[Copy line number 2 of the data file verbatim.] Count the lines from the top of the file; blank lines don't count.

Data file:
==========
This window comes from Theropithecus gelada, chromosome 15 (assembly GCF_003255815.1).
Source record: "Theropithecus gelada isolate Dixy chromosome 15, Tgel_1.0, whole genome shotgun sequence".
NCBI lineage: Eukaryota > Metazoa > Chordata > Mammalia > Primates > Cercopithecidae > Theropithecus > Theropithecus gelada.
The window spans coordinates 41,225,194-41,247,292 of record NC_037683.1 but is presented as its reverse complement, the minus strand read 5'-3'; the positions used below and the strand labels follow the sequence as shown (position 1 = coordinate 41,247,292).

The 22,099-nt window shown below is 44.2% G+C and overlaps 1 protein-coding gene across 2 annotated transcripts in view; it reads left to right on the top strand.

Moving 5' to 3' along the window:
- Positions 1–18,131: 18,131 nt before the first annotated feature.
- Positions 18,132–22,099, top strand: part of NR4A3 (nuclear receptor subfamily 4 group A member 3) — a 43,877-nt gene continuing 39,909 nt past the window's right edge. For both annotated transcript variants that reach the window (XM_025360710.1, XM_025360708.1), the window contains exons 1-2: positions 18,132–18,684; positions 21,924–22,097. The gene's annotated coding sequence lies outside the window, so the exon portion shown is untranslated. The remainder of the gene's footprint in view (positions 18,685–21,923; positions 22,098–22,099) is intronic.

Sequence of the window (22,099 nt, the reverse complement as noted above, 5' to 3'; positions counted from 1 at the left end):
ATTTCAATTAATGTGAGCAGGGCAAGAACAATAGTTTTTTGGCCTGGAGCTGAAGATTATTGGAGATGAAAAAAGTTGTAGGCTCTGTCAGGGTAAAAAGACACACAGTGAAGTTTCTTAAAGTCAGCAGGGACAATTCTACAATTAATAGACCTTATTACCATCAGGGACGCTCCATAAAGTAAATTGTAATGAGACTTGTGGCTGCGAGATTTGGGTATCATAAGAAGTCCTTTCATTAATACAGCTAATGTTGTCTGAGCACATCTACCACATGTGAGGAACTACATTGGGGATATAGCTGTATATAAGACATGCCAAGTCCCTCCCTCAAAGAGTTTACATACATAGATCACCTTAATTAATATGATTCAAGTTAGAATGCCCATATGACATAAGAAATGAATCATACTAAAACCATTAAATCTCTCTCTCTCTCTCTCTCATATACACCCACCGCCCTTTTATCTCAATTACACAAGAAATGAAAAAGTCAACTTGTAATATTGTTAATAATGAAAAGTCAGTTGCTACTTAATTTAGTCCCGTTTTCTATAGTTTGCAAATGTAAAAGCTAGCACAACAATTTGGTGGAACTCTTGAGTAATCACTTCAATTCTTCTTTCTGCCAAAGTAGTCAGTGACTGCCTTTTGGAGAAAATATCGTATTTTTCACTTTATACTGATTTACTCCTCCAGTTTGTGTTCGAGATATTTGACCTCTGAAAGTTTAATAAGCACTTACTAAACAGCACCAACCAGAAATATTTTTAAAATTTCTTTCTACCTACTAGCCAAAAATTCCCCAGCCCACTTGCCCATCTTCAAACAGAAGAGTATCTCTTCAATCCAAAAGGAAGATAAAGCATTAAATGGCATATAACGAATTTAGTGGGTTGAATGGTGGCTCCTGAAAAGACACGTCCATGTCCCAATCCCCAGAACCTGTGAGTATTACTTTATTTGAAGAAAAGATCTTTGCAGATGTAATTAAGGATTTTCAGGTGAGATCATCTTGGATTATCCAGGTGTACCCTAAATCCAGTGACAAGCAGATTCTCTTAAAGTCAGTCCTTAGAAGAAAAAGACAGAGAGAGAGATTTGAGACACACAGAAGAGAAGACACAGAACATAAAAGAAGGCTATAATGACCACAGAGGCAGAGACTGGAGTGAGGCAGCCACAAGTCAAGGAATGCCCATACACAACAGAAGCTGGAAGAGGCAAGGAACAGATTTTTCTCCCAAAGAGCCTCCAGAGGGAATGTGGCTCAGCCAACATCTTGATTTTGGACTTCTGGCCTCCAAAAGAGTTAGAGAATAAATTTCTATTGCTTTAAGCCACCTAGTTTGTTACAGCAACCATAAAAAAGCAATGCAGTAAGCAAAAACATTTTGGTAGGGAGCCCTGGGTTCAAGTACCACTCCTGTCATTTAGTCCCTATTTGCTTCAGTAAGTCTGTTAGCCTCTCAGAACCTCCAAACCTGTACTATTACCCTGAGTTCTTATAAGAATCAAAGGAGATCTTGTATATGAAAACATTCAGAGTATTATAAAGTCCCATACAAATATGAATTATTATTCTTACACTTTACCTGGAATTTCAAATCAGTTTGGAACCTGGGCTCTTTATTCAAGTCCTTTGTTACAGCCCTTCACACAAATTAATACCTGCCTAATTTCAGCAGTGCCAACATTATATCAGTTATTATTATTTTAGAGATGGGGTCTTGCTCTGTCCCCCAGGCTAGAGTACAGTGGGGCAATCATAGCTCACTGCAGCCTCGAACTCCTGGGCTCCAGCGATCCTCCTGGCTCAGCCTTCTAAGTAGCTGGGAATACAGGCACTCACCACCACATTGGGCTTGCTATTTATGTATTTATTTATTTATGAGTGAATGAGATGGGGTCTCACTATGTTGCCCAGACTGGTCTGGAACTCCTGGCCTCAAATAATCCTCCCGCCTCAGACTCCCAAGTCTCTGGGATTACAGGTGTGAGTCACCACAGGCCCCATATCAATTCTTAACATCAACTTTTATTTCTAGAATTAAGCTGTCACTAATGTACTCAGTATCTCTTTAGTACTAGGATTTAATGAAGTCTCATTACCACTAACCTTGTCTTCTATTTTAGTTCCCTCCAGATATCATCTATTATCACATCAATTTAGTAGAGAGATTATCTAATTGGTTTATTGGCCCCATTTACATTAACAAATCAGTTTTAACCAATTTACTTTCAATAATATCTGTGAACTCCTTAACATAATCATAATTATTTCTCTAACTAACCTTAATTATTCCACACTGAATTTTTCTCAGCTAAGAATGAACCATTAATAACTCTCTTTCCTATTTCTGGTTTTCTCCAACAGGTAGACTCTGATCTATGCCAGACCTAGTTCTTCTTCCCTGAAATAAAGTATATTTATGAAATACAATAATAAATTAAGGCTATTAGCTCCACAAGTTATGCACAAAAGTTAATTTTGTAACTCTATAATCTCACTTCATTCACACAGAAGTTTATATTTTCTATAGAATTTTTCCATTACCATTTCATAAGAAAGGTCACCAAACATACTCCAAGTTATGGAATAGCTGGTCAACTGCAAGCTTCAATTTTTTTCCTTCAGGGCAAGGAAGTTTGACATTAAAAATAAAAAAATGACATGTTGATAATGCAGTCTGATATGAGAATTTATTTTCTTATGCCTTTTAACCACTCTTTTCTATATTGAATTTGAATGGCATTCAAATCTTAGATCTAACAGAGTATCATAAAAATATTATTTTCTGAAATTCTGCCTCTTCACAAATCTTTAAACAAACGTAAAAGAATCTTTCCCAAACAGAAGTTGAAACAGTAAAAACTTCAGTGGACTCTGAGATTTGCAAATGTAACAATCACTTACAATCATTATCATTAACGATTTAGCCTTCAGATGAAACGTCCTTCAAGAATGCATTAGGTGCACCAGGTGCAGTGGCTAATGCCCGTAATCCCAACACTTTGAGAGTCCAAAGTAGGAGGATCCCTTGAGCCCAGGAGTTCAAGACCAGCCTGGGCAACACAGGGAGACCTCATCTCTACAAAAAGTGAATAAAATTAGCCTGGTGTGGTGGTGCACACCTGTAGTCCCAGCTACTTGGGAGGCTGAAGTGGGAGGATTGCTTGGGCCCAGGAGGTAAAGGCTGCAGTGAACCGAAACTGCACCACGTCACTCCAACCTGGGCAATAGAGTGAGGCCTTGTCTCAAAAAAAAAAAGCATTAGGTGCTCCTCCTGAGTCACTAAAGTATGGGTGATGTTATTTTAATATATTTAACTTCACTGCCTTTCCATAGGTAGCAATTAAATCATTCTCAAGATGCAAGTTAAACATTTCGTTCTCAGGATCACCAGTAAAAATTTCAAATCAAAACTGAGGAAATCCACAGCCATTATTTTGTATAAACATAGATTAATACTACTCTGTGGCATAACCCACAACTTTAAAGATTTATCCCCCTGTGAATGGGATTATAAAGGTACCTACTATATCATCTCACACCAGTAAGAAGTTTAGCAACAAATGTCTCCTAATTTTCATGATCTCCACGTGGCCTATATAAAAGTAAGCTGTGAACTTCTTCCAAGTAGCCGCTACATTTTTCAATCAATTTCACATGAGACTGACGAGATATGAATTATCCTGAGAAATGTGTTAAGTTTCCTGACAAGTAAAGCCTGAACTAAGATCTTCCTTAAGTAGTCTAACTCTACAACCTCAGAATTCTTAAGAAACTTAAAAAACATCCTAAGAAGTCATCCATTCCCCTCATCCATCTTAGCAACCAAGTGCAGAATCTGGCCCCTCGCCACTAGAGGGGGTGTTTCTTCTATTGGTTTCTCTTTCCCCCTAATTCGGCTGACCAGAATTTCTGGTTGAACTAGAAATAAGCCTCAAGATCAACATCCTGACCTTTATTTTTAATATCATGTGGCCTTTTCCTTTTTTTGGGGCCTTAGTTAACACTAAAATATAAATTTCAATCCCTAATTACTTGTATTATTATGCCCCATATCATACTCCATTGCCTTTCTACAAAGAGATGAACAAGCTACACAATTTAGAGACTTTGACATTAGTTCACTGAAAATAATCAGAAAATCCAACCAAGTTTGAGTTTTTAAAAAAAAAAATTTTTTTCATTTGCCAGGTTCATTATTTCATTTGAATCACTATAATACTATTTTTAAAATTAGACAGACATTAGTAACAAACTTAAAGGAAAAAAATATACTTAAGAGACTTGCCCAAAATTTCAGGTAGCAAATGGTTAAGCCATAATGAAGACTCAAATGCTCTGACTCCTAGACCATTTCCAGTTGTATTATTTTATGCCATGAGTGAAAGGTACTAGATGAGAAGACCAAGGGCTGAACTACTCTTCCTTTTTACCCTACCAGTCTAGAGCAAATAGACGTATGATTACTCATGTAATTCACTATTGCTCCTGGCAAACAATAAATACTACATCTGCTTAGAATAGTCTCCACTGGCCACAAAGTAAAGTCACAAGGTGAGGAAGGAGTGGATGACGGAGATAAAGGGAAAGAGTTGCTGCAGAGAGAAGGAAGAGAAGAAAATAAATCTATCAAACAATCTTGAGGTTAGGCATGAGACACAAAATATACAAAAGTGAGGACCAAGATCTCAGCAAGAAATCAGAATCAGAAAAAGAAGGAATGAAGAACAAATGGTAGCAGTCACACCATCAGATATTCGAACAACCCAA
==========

Source record: "Theropithecus gelada isolate Dixy chromosome 15, Tgel_1.0, whole genome shotgun sequence".